HMRC Ramps up Use of Debt Collectors
Government departments are increasingly using debt collection agencies to recover outstanding tax and VAT bills, as well as tackling benefit cheats.
Government use of credit agencies is on the rise, partly the result of attempts to reduce fraud, as highlighted in the recent report,Tackling Fraud and Error in Government. Fraud and error costs public services £31bn a year with HMRC alone reporting £6bn of losses a year due to tax errors.
The latest figures on the volume of consumer debt being chased by debt collection agencies hit £58bn in 2011, according to a report by the Credit Services Association (CSA), the representative body for the UK debt collection industry.
CSA president Sara de Tute said: ‘The economic environment has undoubtedly become more difficult so it is no surprise that debts are rising. But there are also other reasons, including ‘new’ creditors within the private sector and parts of national government who no longer see an issue with outsourcing debt for collection to professional and highly regulated agencies capable of recovering monies vital to the public purse.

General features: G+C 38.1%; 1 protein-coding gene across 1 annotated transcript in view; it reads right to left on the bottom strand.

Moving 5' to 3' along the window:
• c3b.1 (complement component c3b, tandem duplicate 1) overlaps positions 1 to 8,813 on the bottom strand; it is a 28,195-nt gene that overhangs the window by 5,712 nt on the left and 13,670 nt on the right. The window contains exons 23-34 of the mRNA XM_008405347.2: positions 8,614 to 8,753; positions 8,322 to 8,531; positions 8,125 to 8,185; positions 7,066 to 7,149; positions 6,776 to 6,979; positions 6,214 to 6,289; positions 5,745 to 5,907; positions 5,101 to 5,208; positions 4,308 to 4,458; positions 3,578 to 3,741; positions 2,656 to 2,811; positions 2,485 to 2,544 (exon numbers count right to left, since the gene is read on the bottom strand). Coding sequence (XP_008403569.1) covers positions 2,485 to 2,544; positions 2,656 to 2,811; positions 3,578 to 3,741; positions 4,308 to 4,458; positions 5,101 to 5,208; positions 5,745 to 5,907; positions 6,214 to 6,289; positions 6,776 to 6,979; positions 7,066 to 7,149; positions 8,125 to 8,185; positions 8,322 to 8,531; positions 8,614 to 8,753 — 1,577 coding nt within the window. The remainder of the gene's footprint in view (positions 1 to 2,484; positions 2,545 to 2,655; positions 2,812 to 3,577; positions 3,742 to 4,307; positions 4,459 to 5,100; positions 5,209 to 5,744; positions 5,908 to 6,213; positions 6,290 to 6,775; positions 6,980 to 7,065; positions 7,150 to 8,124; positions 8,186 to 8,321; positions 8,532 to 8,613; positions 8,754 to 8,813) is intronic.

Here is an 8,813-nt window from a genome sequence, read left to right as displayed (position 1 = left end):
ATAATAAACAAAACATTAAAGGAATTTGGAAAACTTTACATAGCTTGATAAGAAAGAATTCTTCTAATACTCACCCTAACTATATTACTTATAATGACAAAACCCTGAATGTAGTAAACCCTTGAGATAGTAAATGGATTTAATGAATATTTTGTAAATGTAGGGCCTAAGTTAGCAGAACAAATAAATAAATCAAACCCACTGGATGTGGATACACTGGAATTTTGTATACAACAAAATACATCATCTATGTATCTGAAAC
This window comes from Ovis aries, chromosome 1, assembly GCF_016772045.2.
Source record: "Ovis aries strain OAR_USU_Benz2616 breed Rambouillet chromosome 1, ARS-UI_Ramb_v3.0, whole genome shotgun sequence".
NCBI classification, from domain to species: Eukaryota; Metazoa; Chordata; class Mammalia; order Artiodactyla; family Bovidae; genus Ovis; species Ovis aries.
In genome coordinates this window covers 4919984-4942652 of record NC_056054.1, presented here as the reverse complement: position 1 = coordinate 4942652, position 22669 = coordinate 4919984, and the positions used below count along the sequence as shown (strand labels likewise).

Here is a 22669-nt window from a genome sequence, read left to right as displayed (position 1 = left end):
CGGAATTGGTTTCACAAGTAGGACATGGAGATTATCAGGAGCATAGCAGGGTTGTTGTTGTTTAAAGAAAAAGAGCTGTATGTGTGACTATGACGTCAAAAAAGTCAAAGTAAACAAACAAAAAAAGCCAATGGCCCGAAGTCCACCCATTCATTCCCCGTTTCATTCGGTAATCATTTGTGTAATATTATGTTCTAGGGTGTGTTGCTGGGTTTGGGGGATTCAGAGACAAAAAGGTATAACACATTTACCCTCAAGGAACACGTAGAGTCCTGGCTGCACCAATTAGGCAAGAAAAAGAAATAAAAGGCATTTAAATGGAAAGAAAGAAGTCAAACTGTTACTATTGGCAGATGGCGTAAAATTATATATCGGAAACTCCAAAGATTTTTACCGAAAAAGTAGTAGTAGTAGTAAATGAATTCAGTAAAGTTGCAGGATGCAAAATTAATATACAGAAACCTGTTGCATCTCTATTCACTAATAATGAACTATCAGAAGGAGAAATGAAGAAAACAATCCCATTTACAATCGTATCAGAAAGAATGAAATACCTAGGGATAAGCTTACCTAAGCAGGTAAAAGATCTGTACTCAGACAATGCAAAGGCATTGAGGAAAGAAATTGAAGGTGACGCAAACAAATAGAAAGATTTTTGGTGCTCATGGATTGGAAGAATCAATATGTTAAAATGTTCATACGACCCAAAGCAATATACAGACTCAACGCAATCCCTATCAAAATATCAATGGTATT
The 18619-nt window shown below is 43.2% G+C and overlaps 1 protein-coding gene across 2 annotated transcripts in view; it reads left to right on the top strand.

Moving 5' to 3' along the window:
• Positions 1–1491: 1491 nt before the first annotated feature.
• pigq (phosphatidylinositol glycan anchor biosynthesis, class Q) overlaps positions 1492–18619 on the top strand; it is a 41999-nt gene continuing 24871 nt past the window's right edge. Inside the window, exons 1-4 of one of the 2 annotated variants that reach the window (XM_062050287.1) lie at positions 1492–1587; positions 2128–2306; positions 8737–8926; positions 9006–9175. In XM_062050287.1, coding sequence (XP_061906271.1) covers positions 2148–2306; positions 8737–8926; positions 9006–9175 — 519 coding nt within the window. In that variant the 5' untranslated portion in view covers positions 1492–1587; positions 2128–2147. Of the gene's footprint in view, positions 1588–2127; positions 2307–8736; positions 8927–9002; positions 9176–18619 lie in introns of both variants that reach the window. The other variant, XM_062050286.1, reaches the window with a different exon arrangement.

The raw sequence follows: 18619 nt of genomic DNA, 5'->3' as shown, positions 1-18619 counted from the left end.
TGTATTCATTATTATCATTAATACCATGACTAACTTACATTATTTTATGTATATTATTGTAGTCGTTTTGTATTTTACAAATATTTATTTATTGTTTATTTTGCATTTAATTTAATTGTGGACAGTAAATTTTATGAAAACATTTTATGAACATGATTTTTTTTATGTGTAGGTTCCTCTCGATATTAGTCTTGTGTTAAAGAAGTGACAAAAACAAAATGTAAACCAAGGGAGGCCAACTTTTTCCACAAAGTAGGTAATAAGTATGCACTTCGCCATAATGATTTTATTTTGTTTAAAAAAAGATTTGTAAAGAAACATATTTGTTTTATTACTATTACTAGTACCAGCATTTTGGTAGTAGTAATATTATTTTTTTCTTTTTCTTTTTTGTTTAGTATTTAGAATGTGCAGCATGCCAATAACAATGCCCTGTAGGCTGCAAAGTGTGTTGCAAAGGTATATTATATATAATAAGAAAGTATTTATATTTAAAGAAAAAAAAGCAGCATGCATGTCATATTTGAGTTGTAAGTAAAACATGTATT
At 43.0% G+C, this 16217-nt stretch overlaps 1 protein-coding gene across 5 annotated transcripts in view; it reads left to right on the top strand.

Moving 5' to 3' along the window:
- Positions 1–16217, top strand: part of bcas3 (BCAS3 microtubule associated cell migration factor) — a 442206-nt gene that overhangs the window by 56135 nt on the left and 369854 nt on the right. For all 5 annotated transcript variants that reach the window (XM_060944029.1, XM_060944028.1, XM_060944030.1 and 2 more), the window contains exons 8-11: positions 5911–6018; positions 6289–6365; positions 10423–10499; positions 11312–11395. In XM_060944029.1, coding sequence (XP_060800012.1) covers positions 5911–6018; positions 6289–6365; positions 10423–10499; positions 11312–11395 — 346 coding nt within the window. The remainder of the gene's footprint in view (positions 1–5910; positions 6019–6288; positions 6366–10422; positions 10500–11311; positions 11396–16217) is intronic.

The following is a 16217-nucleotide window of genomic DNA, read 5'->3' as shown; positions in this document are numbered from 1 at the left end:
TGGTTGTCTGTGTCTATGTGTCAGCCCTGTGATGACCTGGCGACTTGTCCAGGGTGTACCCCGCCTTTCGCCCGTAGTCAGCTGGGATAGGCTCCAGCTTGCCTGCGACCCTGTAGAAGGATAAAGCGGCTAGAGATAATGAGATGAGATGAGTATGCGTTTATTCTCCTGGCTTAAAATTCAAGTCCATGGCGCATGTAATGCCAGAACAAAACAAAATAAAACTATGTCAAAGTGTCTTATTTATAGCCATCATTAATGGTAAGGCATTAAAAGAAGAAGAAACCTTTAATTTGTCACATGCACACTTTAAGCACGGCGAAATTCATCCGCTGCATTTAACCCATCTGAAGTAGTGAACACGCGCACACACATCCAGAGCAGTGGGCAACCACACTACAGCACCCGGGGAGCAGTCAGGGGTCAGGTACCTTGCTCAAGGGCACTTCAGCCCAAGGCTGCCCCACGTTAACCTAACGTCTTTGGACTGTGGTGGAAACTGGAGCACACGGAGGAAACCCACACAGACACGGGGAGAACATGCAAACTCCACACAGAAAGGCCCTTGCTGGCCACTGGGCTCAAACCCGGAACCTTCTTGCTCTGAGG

‘The government has gone on record recently as reporting that overdue debts cost it between £7bn and £8bn – 95% of which resides with the Department of Work and Pensions (DWP) and HMRC – and part of this has now been passed to our members for collection.’
At the end of 2011, the total value of unpaid consumer debt held by CSA members for collection stood at £58bn, up 11% in the second half of the year.
HMRC has saved £50m by introducing an application screening process for tax credit claims and is developing a new system, Connect, to identify tax fraud and non-compliance. It has also expanded its tax investigation activities, ramping up the number of annual prosecutions to 1,000 a year.
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